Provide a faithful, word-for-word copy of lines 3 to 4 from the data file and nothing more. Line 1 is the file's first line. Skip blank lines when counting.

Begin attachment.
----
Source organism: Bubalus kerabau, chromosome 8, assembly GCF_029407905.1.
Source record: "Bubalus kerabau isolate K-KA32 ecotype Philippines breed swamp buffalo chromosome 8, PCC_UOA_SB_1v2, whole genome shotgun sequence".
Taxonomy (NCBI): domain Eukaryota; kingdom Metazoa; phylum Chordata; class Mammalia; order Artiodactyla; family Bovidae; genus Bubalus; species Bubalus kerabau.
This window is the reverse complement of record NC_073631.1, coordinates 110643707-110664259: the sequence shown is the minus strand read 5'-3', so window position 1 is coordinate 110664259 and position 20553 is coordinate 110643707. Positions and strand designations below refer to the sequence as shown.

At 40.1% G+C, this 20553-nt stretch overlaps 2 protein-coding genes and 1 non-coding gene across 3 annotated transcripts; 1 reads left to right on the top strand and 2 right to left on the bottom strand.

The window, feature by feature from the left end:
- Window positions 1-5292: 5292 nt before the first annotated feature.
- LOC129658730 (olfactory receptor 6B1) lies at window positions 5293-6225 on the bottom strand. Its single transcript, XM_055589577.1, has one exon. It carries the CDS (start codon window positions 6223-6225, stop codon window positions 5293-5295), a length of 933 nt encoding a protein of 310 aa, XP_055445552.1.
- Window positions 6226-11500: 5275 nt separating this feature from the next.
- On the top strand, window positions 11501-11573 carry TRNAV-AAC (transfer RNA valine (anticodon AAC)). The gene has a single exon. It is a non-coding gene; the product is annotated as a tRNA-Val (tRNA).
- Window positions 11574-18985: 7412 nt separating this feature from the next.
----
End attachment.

Taxonomy (NCBI): domain Eukaryota; kingdom Metazoa; phylum Chordata; class Mammalia; order Artiodactyla; family Bovidae; genus Bubalus; species Bubalus kerabau.
This window is the reverse complement of record NC_073631.1, coordinates 110643707-110664259: the sequence shown is the minus strand read 5'-3', so window position 1 is coordinate 110664259 and position 20553 is coordinate 110643707. Positions and strand designations below refer to the sequence as shown.